slang

1 [slang]
noun
1.
very informal usage in vocabulary and idiom that is characteristically more metaphorical, playful, elliptical, vivid, and ephemeral than ordinary language, as Hit the road.
2.
(in English and some other languages) speech and writing characterized by the use of vulgar and socially taboo vocabulary and idiomatic expressions.
3.
the jargon of a particular class, profession, etc.
4.
the special vocabulary of thieves, vagabonds, etc.; argot.
verb (used without object)
5.
to use slang or abusive language.
verb (used with object)
6.
to assail with abusive language.

Origin:
1750–60; origin uncertain


4. cant.


See informal.
Dictionary.com Unabridged

slang

2 [slang]
verb Nonstandard.
simple past tense of sling1.

slang dictionary

noun
a specialized dictionary covering the words, phrases, and idioms that reflect the least formal speech of a language. These terms are often metaphorical and playful, and are likely to be evanescent as the spoken language changes from one generation to another. Much slang belongs to specific groups, as the jargon of a particular class, profession, or age group. Some is vulgar. Some slang terms have staying power as slang, but others make a transition into common informal speech, and then into the standard language. An online slang dictionary, such as the Dictionary.com Slang Dictionary, provides immediate information about the meaning and history of a queried term and its appropriateness or lack of appropriateness in a range of social and professional circumstances.
Dictionary.com Unabridged
Based on the Random House Dictionary, © Random House, Inc. 2014.
Cite This Source Link To slang
Collins
World English Dictionary
slang (slæŋ)
 
n
1.  a.  vocabulary, idiom, etc, that is not appropriate to the standard form of a language or to formal contexts, may be restricted as to social status or distribution, and is characteristically more metaphorical and transitory than standard language
 b.  (as modifier): a slang word
2.  another word for jargon
 
vb
3.  to abuse (someone) with vituperative language; insult
 
[C18: of unknown origin]
 
'slangy
 
adj
 
'slangily
 
adv
 
'slanginess
 
n

Collins English Dictionary - Complete & Unabridged 10th Edition
2009 © William Collins Sons & Co. Ltd. 1979, 1986 © HarperCollins
Publishers 1998, 2000, 2003, 2005, 2006, 2007, 2009
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Etymonline
Word Origin & History

slang
1756, "special vocabulary of tramps or thieves," later "jargon of a particular profession" (1801), of uncertain origin, perhaps from a Scandinavian source, cf. Norw. slengenamn "nickname," slengja kjeften "to abuse with words," lit. "to sling the jaw," related to O.N. slyngva "to sling." But OED, while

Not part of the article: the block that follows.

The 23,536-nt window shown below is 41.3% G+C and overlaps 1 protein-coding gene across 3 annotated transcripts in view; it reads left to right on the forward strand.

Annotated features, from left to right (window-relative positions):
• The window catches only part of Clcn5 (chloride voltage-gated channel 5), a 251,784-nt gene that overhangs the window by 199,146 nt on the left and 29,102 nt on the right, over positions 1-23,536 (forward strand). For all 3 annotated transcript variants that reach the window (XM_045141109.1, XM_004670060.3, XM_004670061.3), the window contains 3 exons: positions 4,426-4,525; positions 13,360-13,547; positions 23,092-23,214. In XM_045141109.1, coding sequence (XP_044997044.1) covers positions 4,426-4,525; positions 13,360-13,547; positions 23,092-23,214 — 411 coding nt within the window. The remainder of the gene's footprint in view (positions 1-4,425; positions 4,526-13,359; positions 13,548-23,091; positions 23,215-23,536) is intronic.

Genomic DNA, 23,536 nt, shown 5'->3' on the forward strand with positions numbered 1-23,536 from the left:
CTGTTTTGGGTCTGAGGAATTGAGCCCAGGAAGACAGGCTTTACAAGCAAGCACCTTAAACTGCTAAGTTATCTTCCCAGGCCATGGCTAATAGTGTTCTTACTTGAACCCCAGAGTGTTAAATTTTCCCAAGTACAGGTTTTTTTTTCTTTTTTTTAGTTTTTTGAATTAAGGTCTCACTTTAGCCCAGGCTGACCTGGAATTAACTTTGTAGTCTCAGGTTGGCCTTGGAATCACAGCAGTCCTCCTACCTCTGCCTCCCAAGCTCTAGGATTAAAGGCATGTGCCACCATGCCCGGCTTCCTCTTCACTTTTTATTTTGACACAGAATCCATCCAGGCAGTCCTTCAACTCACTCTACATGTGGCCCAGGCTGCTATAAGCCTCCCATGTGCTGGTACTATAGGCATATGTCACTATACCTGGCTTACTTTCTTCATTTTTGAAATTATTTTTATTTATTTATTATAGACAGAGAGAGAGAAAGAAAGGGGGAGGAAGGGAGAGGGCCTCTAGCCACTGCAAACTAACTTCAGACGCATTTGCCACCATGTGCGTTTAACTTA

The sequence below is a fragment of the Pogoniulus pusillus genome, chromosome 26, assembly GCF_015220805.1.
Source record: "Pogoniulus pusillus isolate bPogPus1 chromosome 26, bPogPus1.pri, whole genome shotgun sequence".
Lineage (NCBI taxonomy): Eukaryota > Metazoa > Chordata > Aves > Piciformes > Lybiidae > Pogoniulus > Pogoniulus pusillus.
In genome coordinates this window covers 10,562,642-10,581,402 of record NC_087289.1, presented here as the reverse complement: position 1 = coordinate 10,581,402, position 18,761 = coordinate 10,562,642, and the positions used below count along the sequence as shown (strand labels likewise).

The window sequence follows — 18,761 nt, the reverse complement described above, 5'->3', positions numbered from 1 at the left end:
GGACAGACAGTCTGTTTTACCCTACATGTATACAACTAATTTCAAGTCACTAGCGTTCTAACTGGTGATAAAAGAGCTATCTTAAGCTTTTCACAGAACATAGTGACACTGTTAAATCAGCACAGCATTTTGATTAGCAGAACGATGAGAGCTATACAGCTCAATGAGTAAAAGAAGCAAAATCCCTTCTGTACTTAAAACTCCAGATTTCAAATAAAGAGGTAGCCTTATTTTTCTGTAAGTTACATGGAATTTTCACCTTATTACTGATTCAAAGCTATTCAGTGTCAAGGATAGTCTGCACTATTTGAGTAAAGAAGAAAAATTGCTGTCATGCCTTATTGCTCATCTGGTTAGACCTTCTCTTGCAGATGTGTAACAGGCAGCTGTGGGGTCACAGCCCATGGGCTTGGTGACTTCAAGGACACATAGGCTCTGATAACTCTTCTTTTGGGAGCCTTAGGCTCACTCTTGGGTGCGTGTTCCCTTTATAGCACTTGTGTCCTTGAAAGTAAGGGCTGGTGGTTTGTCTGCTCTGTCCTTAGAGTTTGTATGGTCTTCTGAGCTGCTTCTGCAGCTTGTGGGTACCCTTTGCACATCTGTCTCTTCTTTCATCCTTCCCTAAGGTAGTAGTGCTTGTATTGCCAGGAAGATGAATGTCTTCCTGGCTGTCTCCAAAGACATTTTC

admitting "some approximation in sense," discounts this connection based on "date and early associations." Sense of "very informal language characterized by vividness and novelty" first recorded 1818. A word that ought to have survived is slangwhanger (1807, Amer.Eng.) "noisy or abusive talker or writer."
Online Etymology Dictionary, © 2010 Douglas Harper
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American Heritage
Cultural Dictionary

slang definition


Expressions that do not belong to standard written English. For example, “flipping out” is slang for “losing one's mind” or “losing one's temper.” Slang expressions are usually inappropriate in formal speech or writing. (See jargon.)

The American Heritage® New Dictionary of Cultural Literacy, Third Edition
Copyright © 2005 by Houghton Mifflin Company.
Published by Houghton Mifflin Company. All rights reserved.
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Slang Dictionary

slang definition


  1. tv.
    to sell drugs. (May be related to sling or one of the very old senses of slang.) : The cops got him for slanging.
Dictionary of American Slang and Colloquial Expressions by Richard A. Spears.Fourth Edition.
Copyright 2007. Published by McGraw-Hill Education.
Cite This Source
FOLDOC
Computing Dictionary

SLANG definition


1. R.A. Sibley. CACM 4(1):75-84 (Jan 1961).
2. Set LANGuage. Jastrzebowski, ca 1990. C extension with set-theoretic data types and garbage collection. "The SLANG Programming Language Reference Manual, Version 3.3", W. Jastrzebowski , 1990.
3. Structured LANGuage. Michael Kessler, IBM. A language based on structured programming macros for IBM 370 assembly language. "Project RMAG: SLANG (Structured Language) Compiler", R.A. Magnuson, NIH-DCRT-DMB-SSS-UG105, NIH, DHEW, Bethesda, MD 20205 (1980).
4. "SLANG: A Problem Solving Language for Continuous-Model Simulation and Optimisation", J.M. Thames, Proc 24th ACM Natl Conf 1969.

The Free On-line Dictionary of Computing, © Denis Howe 2010 http://foldoc.org
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Example sentences
The slang use of iced connotes bejeweled or monolithic gestures.
In fact, local slang seems to be evolving within the social-media site.
In the law is to be noticed a growing impatience with formulas, and with
  diffuseness, and venerable slang.
Be neither too lax nor too precise in your use of language: the one fault ends
  in stiffness, the other in slang.
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